By Simeon Halstead
The tourism industry has been impacted by the current global pandemic, especially in the Caribbean where the old economies of agriculture have been mostly replaced by smiles for happy tourists. Experts everywhere are now anxiously trying to predict the future. Will it all go back to the old days where everything just gets bigger…mega cruise ships, huge all-inclusive resorts…or do we take a step back?
Who has not noticed that nature has returned in the lockdown? The birds seem to sing louder; the skies are bluer, starry nights more vivid; even the grass seems greener after we remove the noise and pollution of everyday life. We bond more with our families, we share, read, play old board games that got forgotten about when we all had our heads in our phones. We have enjoyed cooking and baking again choosing fresh farm produce instead of frozen ready meals.
How do we keep this moving forward, this step back to a more wholesome and caring life? Well, we capture it in our new resort design for the Six Senses by creating a resort that is all about returning to nature, back to the old ways, charm, and scale of the Caribbean.
Back in the day, the image of an idyllic Caribbean holiday was not a grand, mega hotel but a lovely Caribbean style cottage on a beach. We have reverted to that lifestyle in the design of the Six Senses with just 100 guest rooms spread over 28 acres. On the bluff adjoining the hotel, will be a collection of 6 of the most luxurious villas to be found anywhere in the Caribbean. We have consciously underdeveloped the land (approximately with a 20 percent built-up ratio) so that privacy and social distancing when needed is built into the DNA of the resort.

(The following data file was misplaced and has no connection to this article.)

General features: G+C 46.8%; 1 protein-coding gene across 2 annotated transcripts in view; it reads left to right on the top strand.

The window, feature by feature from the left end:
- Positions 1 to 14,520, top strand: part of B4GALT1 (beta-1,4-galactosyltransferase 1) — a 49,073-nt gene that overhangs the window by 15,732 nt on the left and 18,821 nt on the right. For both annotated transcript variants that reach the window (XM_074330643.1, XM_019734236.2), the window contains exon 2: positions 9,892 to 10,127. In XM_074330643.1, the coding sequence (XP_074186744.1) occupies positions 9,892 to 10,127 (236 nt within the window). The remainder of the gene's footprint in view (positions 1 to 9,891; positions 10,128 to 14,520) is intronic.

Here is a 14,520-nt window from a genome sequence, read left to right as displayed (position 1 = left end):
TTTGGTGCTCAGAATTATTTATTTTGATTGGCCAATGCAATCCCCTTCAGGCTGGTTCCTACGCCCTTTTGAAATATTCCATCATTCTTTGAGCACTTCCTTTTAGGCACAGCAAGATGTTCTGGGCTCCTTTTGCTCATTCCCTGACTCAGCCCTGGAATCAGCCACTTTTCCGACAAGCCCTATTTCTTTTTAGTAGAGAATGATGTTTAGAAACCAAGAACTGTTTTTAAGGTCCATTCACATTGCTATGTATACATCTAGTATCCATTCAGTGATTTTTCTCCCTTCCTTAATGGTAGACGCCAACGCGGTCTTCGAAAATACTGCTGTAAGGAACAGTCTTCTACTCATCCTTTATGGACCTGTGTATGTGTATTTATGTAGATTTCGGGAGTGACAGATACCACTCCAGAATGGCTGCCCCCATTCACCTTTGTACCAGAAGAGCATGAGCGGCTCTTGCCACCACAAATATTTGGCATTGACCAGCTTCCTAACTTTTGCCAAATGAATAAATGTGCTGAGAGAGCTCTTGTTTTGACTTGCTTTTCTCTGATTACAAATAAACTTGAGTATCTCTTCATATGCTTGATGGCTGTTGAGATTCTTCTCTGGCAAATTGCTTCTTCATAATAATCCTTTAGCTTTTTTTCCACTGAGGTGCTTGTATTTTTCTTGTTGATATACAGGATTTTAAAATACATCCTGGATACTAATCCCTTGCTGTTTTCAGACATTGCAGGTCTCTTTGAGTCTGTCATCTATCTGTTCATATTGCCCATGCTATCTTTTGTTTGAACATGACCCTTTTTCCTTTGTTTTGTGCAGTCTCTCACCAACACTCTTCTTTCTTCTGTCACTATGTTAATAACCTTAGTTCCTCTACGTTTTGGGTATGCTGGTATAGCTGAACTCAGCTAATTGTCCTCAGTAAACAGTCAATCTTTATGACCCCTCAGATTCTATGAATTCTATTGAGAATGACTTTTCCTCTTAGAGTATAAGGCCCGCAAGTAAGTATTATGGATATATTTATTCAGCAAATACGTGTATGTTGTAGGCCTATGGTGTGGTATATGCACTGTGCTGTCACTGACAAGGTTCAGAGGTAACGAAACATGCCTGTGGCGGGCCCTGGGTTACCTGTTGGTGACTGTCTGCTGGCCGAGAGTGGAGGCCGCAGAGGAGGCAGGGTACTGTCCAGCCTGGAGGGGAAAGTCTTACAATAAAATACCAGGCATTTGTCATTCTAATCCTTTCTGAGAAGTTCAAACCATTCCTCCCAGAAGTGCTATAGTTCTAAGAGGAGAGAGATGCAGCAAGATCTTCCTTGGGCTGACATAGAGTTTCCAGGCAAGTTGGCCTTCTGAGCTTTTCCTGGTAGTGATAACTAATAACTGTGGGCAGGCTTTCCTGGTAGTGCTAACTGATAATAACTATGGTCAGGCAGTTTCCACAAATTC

Of course, we want our guests to mix and mingle, but in the shadow of COVID-19, we want them to have the confidence that they are not pushed into crowds. If they want complete privacy and seclusion, then this is what we offer them through the design of the resort.
Everyone has their own very private guest suite with separated entries and no communal corridors. Each suite has a spacious indoor and outdoor living room and a personal horizon edge plunge pool. The villas and cottages are laid out using the natural topography of the site to create separation and complete privacy from within the suite, all looking out to the blue Caribbean over lagoons and white sand beaches.
There is a mix of individual suites, 1 and 2 bed villas for families, and for those who want true seclusion, there are 6 luxury villas on a bluff that has 270-degree views to the sea and the resort’s twin beaches. These are each a hotel within a hotel, with 3 or 4 full guestrooms, indoor and outdoor living, dining and kitchens, personal gym, spa treatment room, private gardens, extraordinary swimming pools. Here, families can be together and enjoy the full services of the resort while isolated if needed.
Everything about moving through and living in the Six Senses has been thought through for safety from open shaded 3 meters wide resort roads, options for one way systems if needed to keep a distance, to the broken up “Village” configuration of the public areas.